|System: PC, PS3|
|Dev: Telltale Games|
|Pub: Telltale Games|
|Release: March 28, 2011|
|Screen Resolution: 480p-1080p|
by Robert VerBruggen
The problem with meddling in the past is that no matter how you change things, they never turn out quite right. That was a main theme of the Back to the Future movie trilogy, and not surprisingly, it's cropping up in the new game series by Telltale, too.
The main story point in Episode 3, "Citizen Brown," revolves around Edna Strickland. In the timeline we started with back in Episode 1, the woman was harmless, and even humorous and endearing. In the 1931 scenes, she's a newspaper reporter and the leader of the Stay Sober Society, a group that supports Prohibition. In 1986, she's a grouchy old woman who sits at her window, screaming at neighborhood residents over minor infractions. Her younger self's plucky, wide-eyed Puritanism, as well as her older self's caustic hatred of anything disorderly or impure, was a source of much of the first two episodes' humor.
However, at the end of Episode 2 (spoiler alert), Doc and Edna hit it off in 1931. As Marty and the older Doc returned to 1986, they decided not to worry about it; Doc wasn't set to meet his future wife for a few years, so a fling with Edna shouldn't disrupt the timeline too much, right? Unfortunately, that's not always how romance works: When Marty arrives in 1986, Doc is nowhere to be found. It turns out that Doc married Edna, and his life took a very different course. He never even started going by "Doc"—he's known by his real name, Emmett, or "Citizen Brown."
Why "Citizen Brown"? Because when Doc's genius joined forces with Edna's authoritarian instincts, the two rose to power and took over Hill Valley. The town is an Orwellian dystopia, with Citizen Brown, Edna, and a gang of government thugs watching over everyone, handing out "demerits" for such antisocial behavior as wearing the wrong style of clothing. Marty's father, unfortunately, works as a peeping Tom for the regime, keeping an eye on a network of cameras from the family garage. Marty's mother is an alcoholic (as she was in the very first timeline in the Back to the Future films). Oddly enough, Marty's mild-mannered girlfriend, Jennifer, is a rebel in this timeline, running around with dyed hair, listening to punk music, and spray-painting graffiti on the town's walls.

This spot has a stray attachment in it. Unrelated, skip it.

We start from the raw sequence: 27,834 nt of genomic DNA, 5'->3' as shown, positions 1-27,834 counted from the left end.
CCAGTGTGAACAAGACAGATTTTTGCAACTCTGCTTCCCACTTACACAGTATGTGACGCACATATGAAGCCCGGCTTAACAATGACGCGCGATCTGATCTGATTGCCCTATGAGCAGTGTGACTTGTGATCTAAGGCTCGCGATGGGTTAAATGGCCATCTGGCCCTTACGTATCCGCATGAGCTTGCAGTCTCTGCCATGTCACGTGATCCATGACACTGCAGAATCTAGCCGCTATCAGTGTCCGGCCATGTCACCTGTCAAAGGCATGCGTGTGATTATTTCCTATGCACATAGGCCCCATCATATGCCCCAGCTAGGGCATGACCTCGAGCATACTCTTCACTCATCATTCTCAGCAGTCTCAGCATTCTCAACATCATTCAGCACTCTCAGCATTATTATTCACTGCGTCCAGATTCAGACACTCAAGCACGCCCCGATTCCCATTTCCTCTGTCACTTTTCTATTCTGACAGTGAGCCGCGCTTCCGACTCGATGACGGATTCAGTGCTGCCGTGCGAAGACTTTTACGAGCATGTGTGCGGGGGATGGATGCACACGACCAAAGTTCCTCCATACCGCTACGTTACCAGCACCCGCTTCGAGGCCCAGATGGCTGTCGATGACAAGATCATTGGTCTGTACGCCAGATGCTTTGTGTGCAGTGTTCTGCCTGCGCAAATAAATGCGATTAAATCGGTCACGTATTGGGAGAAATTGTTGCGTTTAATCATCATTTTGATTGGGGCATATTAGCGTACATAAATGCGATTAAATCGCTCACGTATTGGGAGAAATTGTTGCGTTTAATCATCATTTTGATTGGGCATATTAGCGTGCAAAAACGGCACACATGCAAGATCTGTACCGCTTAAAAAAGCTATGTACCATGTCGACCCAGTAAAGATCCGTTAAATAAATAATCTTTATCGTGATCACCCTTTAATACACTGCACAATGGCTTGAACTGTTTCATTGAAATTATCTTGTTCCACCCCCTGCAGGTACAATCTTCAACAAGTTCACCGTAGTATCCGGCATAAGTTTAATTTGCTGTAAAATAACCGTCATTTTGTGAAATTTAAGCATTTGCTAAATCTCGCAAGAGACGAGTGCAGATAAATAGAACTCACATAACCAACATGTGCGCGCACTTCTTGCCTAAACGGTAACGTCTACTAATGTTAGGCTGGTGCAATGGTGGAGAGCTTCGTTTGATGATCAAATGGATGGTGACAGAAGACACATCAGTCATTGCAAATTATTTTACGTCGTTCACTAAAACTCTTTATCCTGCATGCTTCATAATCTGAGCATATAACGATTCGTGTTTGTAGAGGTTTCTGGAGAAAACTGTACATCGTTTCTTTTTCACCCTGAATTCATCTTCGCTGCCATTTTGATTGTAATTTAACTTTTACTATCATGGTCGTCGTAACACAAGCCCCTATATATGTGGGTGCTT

To make matters worse, the DeLorean crashes into a billboard upon reentry to 1986, rendering it useless. Marty has to fix things without time travel, and the only way to do that is to meet with Citizen Brown, explain to him that his true destiny lies in time travel, and hope that this alternative version of Doc can figure out how to fix the original version's design. To do this, however, he has to meet with Citizen Brown—the very busy leader of an oppressive regime. As Marty explores the town for a little bit, he discovers a way to get a meeting: If he gets enough demerits, he'll be called to Brown's office for "treatment."
All of this amounts to an amazing plot setup, but unfortunately, it's a setup that goes absolutely nowhere in terms of gameplay or, much worse, story. As I've mentioned in reviews of previous episodes, in this game, story normally takes precedent over gameplay. Point-and-click games are inherently boring to many folks, and the second episode didn't even have good puzzles. The biggest draw is simply that it's so much fun to finally have a new Back to the Future tale.